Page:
“There is hope that Saab will survive, but everybody is affected because there has been a very long production standstill now,” said Joachim Lind, CEO of the dealership, ANA Trollhattan. “The situation with Saab is very serious.”
The saga began when Saab was rescued from closure by former owner General Motors in early 2010 by Spyker Cars, a Dutch loss-making producer of luxury sports cars led by mercurial chief executive Victor Muller.
Spyker said it was pinning its hopes on the Saab brand — the carmaker has a cult-like following among fans of a certain northern European cool — and the fact that the model range was being renewed this year, which would attract new buyers.
The rescue brought much relief to the workforce, but early this year Spyker, which has since changed its name to Swedish Automobile, said it was facing cash problems due to a sales shortfall in 2010.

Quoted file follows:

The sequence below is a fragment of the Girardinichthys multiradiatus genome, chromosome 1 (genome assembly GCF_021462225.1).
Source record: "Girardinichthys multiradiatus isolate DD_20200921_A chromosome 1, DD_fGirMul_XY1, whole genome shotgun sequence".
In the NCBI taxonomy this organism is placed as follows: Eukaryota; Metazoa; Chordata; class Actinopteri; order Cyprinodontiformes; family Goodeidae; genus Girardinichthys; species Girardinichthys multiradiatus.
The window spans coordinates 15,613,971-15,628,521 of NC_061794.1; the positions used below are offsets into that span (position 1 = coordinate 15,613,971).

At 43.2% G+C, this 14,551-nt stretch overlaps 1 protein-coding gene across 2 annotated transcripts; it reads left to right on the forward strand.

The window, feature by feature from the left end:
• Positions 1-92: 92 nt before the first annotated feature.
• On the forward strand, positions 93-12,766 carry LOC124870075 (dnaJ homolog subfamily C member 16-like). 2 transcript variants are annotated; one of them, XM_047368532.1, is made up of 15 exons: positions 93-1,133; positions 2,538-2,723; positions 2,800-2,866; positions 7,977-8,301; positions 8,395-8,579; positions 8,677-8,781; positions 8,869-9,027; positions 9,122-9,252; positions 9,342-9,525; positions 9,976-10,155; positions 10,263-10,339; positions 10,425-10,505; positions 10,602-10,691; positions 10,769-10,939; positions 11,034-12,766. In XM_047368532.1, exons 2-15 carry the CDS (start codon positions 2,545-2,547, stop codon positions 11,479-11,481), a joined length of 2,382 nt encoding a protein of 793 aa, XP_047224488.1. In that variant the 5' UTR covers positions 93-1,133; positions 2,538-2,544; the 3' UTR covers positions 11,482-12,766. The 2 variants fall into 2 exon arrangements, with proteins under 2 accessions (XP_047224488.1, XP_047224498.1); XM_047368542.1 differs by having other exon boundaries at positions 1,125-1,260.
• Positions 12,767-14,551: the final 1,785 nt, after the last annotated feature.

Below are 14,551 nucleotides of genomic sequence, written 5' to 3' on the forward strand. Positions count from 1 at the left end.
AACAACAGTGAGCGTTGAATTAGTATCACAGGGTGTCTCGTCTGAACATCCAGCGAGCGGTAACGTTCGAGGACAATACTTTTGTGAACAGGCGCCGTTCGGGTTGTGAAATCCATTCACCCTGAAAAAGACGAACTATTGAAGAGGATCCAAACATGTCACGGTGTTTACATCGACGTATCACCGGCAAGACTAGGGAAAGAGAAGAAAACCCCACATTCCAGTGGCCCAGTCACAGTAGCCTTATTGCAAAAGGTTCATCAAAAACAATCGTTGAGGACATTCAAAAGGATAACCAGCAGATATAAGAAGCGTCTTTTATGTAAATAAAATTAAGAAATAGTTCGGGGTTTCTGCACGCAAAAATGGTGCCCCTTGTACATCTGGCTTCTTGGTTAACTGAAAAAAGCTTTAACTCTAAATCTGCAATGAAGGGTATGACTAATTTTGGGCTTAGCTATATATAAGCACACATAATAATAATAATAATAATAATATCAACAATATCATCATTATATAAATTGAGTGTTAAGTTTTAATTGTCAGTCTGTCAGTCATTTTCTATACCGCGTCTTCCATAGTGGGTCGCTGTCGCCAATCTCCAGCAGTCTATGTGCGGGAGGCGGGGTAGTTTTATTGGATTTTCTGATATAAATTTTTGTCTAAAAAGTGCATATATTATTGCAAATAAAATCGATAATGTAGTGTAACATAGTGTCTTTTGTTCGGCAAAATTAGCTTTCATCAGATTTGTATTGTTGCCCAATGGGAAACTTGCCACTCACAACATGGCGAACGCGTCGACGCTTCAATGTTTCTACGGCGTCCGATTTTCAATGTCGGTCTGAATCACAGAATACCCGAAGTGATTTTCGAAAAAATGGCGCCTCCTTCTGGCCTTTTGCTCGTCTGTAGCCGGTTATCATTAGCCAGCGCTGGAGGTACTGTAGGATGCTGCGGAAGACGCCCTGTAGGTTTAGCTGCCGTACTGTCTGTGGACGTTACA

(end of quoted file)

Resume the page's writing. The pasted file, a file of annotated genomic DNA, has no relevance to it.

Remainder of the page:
A failure to pay bills from suppliers forced a halt to production at the beginning of April. Production lines have been closed almost continuously since even though Muller has raised more than 100 million euros in the last few months.
August wages are still due and unions have threatened to exercise their right to demand their employer is declared bankrupt to activate a state scheme which will pay their salaries.
The main hope has been a deal agreed by Muller with two Chinese saviours — car maker Zhejiang Youngman Lotus Automobile Co. and car seller Pangda Automobile Trade Co Ltd.
A Russian businessman with links to the Baltic states, Vladimir Antonov, a former partner of Muller in Spyker Cars, is also waiting in the wings. His ambitions to take a 30 percent stake have been frustrated by the European Investment Bank, which has an outstanding loan to the car maker and must approve any shareholder changes.